Lower portion 30 of romper 10 has an inseam 36 between foot openings 21, 25 that is preferably selectively openable such as is common in infant clothing for making access to a child's diaper easier. Seam 36 is selectively openable by way or one or more closures 38 along seam 36, such as snaps, as shown in the drawings and as is typical in infant clothing. Of course, closures 38 may consist of any type of suitable closure, such as hook-and-loop tape (Velcro® tape), buttons, zippers, or the like, and may be provided in any number or arrangement suitable to open and close seam 36 with relative ease.

Turning now to FIG. 5, one side of a pattern for constructing romper 10 is shown. In its simplest form, romper 10 is constructed of two identical pieces of material such that the pattern shown in FIG. 5 is the same for both the front and the back of romper 10 and each piece of material is attached to the other by way of a left side seam 40 and a right side seam 42 in addition to the previously discussed shoulder seams 34 and inseam 36. Alternately, it is possible to construct romper 10 with a single piece of material having only vertical seam, or in any other suitable way known in the arts of sewing and constructing infant/toddler clothes.

Because treatment with cast 12 may last for up to two years, it is often necessary to re-cast a patient due to growth as well as for sanitary purposes. Romper 10 is therefore available in a variety of sizes, preferably from newborn to size 2T, to accommodate children during the entire treatment period. However, although some size variation is therefore contemplated due to sizing of the garment to the child, the ratio of the size of upper portion 28 to lower portion 30 is approximately 1.5 across all size ranges. This is a significantly different ratio than is typically found in infant and toddler clothing—although clothing for small children is usually somewhat wider at the bottom to accommodate bulky diapers, no more than a 1.2 ratio is typical.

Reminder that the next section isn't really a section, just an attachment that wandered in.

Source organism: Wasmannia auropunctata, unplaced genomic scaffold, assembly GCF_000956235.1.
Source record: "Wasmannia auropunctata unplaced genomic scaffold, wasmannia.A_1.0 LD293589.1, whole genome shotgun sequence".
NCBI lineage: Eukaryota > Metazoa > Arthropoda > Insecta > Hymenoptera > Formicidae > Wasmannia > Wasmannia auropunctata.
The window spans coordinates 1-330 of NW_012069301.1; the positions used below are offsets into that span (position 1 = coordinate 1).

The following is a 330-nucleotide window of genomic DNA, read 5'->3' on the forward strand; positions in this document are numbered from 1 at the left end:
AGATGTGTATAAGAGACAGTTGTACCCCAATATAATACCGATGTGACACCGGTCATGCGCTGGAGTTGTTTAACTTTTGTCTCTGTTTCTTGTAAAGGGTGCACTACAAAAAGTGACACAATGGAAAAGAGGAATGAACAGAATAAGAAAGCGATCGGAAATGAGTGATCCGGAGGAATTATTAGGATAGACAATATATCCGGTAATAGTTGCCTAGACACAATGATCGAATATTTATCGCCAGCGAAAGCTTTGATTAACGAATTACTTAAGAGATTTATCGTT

For example, in the pattern shown at FIG. 5, which is approximately to scale, romper 10 is 8.4 cm across at the widest part of lower portion 30, while the widest part of upper portion 28 is 5.4 cm, providing a 1.55 ratio of lower to upper. In practice, a 2T size romper of the present invention is approximately 19.5 inches across at the widest part of lower portion 30, and 13 inches across at the widest part of upper portion 28, a ratio of 1.5 lower to upper. A ratio ranging from 1.3 to 1.6 is typically contemplated, however, it may be determined that, due to the hand-casting of patients, enough variation in the thickness and resulting width of the cast exists that a ratio of above 1.6 is required to accommodate the largest of casts while still providing a “normal” fit for the child at the upper portion 28.

Turning now to FIG. 7, further preferred dimensions are shown. The length A between leg openings 21, 25 is, for example, approximately 11 inches, and the height B of the opening between the legs is, at its deepest point, approximately 3 inches. Point C represents the intersection of the midline of romper 10 and the line at which lower portion 30 no longer curves at side seams 40, 42. Angle D is measured from the midline and the intersection of a line between point C and the innermost portion of leg openings 21, 25. In a preferred embodiment, angle D is typically approximately 35°. Angle E is measured from the midline and the intersection of a line between point C and the outermost portion of leg openings 21, 25. In a preferred embodiment, angle E is typically approximately 50°.

It should be understood that the invention is not limited to the details of construction and arrangements of the components as set forth herein. The embodiments described herein simply explain the best modes known for practicing the invention and will enable others skilled in the art to utilize the invention. The invention is capable of other embodiments and of being practiced or carried out in various ways, and all such variations and modifications should be considered within the scope of the present invention as set forth by the claims below.